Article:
Our day was filled with preparations – LT getting a uniform he rarely wears (in fact, it was the first time I’d ever seen him in it) ready, myself going to get my hair done and actually putting on makeup (a rare event indeed!).
We donned our fancy dress, thanked the babysitter, and headed for the Washington Convention Center.
Getting into town wasn’t actually too bad. Traffic didn’t start backing up until we were mere blocks away from our parking spot (which we’d reserved far in advance).
Despite the backup, it didn’t take too awful long to get there and walk the rest of the few blocks to the convention center. At this point we were thankful we were going to the military ball, because we saw the giant crowd for the civilian ball just waiting in the (freezing cold) street to be ushered through their security check while we pretty much just waltzed right through our own security check and into the building.
Up a floor to coat check, and another to the floor housing the ballroom, we were inside in record time. Once there, we took note of the long line to take your photo in front of the Inaugural seal and opted to get in it right away, so we could get it done and enjoy the rest of the evening.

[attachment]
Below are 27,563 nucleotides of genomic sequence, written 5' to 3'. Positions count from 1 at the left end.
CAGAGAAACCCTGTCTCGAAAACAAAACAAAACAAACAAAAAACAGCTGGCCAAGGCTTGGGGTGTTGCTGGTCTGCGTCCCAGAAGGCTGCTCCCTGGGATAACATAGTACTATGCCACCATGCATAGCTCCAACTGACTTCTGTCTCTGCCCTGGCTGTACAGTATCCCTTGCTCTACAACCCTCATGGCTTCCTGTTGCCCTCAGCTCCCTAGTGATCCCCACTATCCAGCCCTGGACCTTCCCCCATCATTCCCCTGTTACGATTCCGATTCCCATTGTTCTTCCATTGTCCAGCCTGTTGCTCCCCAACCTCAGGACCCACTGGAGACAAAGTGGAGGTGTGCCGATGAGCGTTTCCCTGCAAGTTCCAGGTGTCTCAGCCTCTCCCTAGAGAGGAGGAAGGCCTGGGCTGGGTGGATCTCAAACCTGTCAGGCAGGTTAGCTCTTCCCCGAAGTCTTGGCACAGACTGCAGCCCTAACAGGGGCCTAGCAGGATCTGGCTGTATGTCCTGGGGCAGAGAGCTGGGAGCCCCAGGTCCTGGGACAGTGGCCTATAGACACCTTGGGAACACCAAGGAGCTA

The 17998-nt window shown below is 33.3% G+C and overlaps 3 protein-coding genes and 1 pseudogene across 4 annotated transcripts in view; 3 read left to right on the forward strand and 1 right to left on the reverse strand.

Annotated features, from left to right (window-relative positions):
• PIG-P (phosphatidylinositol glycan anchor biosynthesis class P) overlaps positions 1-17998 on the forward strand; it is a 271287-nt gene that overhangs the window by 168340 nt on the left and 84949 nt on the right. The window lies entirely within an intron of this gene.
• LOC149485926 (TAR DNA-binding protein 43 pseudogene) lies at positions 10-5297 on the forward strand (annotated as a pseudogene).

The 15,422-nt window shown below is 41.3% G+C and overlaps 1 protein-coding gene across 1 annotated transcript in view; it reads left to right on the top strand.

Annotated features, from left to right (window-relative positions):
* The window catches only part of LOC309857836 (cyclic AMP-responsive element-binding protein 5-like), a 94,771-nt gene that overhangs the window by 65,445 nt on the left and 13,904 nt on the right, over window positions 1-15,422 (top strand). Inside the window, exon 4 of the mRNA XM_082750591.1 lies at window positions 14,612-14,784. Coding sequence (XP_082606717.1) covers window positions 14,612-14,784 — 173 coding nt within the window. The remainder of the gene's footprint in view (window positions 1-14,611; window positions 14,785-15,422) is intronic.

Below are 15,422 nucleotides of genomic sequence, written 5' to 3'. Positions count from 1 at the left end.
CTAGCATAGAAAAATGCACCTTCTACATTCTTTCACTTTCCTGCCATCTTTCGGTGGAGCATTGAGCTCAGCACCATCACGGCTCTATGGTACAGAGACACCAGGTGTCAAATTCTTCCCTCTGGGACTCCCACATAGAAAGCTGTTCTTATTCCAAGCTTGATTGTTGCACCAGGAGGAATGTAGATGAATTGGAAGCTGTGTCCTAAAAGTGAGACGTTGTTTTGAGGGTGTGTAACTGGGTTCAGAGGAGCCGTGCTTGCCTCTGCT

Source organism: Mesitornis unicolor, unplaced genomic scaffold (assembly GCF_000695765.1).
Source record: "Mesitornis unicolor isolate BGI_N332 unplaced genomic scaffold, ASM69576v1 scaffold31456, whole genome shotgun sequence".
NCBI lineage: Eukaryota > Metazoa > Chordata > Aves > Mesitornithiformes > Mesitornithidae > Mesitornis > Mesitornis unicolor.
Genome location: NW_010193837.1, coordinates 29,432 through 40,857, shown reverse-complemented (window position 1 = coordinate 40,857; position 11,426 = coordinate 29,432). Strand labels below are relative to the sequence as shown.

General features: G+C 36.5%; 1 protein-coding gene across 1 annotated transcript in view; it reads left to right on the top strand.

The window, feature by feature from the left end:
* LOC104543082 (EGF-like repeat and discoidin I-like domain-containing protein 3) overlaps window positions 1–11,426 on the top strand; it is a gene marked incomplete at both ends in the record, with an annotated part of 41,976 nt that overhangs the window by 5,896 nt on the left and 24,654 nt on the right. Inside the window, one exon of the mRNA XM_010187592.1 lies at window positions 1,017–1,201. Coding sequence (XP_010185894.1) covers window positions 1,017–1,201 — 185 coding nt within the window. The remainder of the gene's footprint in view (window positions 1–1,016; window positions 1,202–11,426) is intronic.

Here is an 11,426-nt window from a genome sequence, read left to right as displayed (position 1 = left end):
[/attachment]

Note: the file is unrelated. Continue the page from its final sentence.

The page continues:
When we were just a few people back in line, the event ushers were warning everyone that the event would be starting in just a minute, and that they’d be closing the doors to the ballroom. I got a little nervous that we’d miss something at that point, but LT assured me that there was no way it would happen (there were still tons of people just streaming in from outside).
We got our photos taken (quickly, because despite figuring that we wouldn’t miss anything, we didn’t want to *really* miss anything!), and headed for the ball room.
As we walked in, they announced the first performer of the night: Brad Paisley.
My husband turned to me and laughed. Brad Paisley is far from my favorite artist. I rolled my eyes and we proceeded to find a decent spot near the stage that the Obamas would be dancing on later in the evening. Paisley performed for about twenty five minutes on a stage off to the right of the main stage.
Regardless of my general dislike for Paisley, my husband and I took a moment to dance. Somehow I knew it would be the only chance we really got to do that, despite the fact that we were at a “Ball”.
Following his performance, five representatives of the different branches of our Armed Forces came onto the stage. They each spoke a short line or two, each eliciting variations of “Hoo-ah!” from their own branch members attending the ball.
Once they finished their (rather short) conversation, they all exited the stage.
And we waited.
There was some DJ-like music going on at the other end of the hall, but all we could really make out of it was the bass.
We watched technicians prepping the stage that Paisley had played on for another artist.
We looked around ourselves and had short snippets of conversation.
Nobody wanted to move, because as time went by the ballroom became more and more crowded, and moving meant giving up your coveted spot as close to the stage as you could get.
And we waited.
About twenty five minutes later, they announced Alicia Keys.